Working together? Organizational and market determinants of collaboration between public health and medical care providers

Paul Halverson, G. P. Mays, A. D. Kaluzny

Research output: Contribution to journalArticle

30 Citations (Scopus)

Abstract

Objectives. This study examines organizational characteristics and market conditions likely to influence collaborative relationships between public health agencies and community medical care providers. Methods. Public health directors in 60 US counties were surveyed by telephone concerning their relationships with area community hospitals (n=263) and community health centers (n=85). Multivariate models were used to estimate the effects of organizational and market characteristics on collaboration. Results. Collaboration was reported among 55% of the hospitals and 64% of the health centers. Certain forms of collaboration were more likely in markets characterized by higher HMO penetration and lower HMO competition. Conclusions. Targeted efforts to facilitate collaboration may be required in settings where institutional and market incentives are lacking.

Original languageEnglish (US)
Pages (from-to)1913-1916
Number of pages4
JournalAmerican journal of public health
Volume90
Issue number12
DOIs
StatePublished - Jan 1 2000
Externally publishedYes

Fingerprint

Health Maintenance Organizations
Health Personnel
Public Health
Community Health Centers
Community Hospital
Telephone
Motivation
Health

ASJC Scopus subject areas

  • Public Health, Environmental and Occupational Health

Cite this

Working together? Organizational and market determinants of collaboration between public health and medical care providers. / Halverson, Paul; Mays, G. P.; Kaluzny, A. D.

In: American journal of public health, Vol. 90, No. 12, 01.01.2000, p. 1913-1916.

Research output: Contribution to journalArticle

@article{da1434d1b30e4703abc1eceda4edbe38,
title = "Working together? Organizational and market determinants of collaboration between public health and medical care providers",
abstract = "Objectives. This study examines organizational characteristics and market conditions likely to influence collaborative relationships between public health agencies and community medical care providers. Methods. Public health directors in 60 US counties were surveyed by telephone concerning their relationships with area community hospitals (n=263) and community health centers (n=85). Multivariate models were used to estimate the effects of organizational and market characteristics on collaboration. Results. Collaboration was reported among 55{\%} of the hospitals and 64{\%} of the health centers. Certain forms of collaboration were more likely in markets characterized by higher HMO penetration and lower HMO competition. Conclusions. Targeted efforts to facilitate collaboration may be required in settings where institutional and market incentives are lacking.",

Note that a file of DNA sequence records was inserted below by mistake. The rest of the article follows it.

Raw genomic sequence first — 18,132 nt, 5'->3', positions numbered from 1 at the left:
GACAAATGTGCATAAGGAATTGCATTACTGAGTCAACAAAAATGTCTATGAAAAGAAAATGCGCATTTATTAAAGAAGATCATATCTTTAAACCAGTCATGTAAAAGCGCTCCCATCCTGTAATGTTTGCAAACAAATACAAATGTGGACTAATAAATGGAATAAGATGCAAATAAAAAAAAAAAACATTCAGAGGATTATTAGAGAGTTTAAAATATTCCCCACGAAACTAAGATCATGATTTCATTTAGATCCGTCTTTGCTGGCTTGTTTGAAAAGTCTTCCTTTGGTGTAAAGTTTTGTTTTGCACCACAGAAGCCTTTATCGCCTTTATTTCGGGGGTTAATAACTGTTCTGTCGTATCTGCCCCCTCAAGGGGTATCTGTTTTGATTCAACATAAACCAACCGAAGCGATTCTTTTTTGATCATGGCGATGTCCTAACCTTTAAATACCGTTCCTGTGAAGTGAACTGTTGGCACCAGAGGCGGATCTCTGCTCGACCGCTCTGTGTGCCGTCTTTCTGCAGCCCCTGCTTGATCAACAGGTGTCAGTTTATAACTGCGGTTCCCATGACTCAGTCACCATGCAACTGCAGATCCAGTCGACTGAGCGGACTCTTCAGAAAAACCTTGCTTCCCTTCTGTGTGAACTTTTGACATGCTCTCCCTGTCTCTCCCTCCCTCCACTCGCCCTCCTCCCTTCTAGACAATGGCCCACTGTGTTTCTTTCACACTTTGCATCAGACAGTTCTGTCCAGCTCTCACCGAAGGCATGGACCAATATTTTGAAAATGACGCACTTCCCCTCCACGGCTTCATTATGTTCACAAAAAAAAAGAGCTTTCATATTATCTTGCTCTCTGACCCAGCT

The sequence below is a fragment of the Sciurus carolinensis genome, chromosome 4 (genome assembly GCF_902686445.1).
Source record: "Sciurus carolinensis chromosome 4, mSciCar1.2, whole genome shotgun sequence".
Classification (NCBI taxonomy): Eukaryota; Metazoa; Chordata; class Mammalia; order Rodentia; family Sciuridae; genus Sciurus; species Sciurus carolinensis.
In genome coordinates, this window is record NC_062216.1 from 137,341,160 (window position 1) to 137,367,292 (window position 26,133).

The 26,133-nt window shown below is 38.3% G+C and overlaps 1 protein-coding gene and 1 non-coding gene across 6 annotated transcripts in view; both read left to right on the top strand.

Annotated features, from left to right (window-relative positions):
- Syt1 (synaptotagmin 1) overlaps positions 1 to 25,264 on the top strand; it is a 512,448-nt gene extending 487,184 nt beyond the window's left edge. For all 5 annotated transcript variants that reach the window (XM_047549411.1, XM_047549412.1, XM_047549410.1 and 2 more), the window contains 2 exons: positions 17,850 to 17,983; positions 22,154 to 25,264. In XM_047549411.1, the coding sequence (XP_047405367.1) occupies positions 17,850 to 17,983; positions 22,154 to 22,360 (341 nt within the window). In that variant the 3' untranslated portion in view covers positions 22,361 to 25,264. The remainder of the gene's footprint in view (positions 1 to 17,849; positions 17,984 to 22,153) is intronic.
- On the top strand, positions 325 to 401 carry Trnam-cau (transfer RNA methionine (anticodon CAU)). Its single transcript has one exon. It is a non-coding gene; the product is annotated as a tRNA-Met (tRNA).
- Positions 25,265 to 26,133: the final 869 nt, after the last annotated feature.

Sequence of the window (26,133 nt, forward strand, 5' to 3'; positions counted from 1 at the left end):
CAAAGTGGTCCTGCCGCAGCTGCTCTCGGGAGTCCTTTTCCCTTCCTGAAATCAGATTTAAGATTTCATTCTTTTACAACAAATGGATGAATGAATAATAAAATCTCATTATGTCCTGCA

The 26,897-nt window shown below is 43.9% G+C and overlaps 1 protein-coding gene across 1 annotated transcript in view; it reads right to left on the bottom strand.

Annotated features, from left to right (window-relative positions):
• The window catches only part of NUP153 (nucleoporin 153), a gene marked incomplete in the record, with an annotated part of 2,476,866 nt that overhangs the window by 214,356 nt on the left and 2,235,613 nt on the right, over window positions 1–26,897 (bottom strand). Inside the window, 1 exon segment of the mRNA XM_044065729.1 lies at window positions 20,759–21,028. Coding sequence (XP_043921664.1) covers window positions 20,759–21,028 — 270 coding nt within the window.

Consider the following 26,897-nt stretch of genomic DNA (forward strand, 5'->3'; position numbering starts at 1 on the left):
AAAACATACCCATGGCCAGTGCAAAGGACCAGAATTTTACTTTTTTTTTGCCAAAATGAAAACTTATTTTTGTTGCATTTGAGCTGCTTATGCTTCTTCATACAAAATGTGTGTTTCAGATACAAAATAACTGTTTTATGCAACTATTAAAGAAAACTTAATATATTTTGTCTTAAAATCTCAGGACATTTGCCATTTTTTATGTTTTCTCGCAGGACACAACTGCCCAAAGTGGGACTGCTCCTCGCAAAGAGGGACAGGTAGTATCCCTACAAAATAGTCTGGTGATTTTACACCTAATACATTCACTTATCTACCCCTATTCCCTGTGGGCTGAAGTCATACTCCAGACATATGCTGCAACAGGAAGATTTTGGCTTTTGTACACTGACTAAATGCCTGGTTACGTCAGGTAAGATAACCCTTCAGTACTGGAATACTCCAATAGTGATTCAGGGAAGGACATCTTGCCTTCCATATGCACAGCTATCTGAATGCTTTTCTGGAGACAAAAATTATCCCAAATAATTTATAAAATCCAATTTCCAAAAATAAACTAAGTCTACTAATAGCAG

author = "Paul Halverson and Mays, {G. P.} and Kaluzny, {A. D.}",
year = "2000",
month = "1",
day = "1",
doi = "10.2105/AJPH.90.12.1913",
language = "English (US)",
volume = "90",
pages = "1913--1916",
journal = "American Journal of Public Health",
issn = "0090-0036",
publisher = "American Public Health Association Inc.",
number = "12",

}

TY - JOUR

T1 - Working together? Organizational and market determinants of collaboration between public health and medical care providers

AU - Halverson, Paul

AU - Mays, G. P.

AU - Kaluzny, A. D.

PY - 2000/1/1

Y1 - 2000/1/1

N2 - Objectives. This study examines organizational characteristics and market conditions likely to influence collaborative relationships between public health agencies and community medical care providers. Methods. Public health directors in 60 US counties were surveyed by telephone concerning their relationships with area community hospitals (n=263) and community health centers (n=85). Multivariate models were used to estimate the effects of organizational and market characteristics on collaboration. Results. Collaboration was reported among 55% of the hospitals and 64% of the health centers. Certain forms of collaboration were more likely in markets characterized by higher HMO penetration and lower HMO competition. Conclusions. Targeted efforts to facilitate collaboration may be required in settings where institutional and market incentives are lacking.

AB - Objectives. This study examines organizational characteristics and market conditions likely to influence collaborative relationships between public health agencies and community medical care providers. Methods. Public health directors in 60 US counties were surveyed by telephone concerning their relationships with area community hospitals (n=263) and community health centers (n=85). Multivariate models were used to estimate the effects of organizational and market characteristics on collaboration. Results. Collaboration was reported among 55% of the hospitals and 64% of the health centers. Certain forms of collaboration were more likely in markets characterized by higher HMO penetration and lower HMO competition. Conclusions. Targeted efforts to facilitate collaboration may be required in settings where institutional and market incentives are lacking.

UR - http://www.scopus.com/inward/record.url?scp=0033681746&partnerID=8YFLogxK

UR - http://www.scopus.com/inward/citedby.url?scp=0033681746&partnerID=8YFLogxK

U2 - 10.2105/AJPH.90.12.1913

DO - 10.2105/AJPH.90.12.1913

M3 - Article

VL - 90

SP - 1913

EP - 1916

JO - American Journal of Public Health

JF - American Journal of Public Health

SN - 0090-0036

IS - 12

ER -